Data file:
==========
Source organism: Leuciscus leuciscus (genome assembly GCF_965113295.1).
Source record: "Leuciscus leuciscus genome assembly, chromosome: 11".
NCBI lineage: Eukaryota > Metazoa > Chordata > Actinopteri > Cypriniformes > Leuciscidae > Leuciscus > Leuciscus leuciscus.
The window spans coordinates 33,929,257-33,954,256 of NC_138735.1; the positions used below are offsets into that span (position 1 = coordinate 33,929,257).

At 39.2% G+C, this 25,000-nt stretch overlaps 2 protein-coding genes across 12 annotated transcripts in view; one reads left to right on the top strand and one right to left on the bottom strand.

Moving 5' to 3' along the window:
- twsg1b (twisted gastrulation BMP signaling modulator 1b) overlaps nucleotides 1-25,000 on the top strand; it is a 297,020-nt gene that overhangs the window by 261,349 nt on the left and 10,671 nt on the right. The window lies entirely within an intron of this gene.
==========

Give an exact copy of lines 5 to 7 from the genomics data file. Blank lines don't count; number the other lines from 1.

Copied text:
At 39.2% G+C, this 25,000-nt stretch overlaps 2 protein-coding genes across 12 annotated transcripts in view; one reads left to right on the top strand and one right to left on the bottom strand.

Moving 5' to 3' along the window:
- twsg1b (twisted gastrulation BMP signaling modulator 1b) overlaps nucleotides 1-25,000 on the top strand; it is a 297,020-nt gene that overhangs the window by 261,349 nt on the left and 10,671 nt on the right. The window lies entirely within an intron of this gene.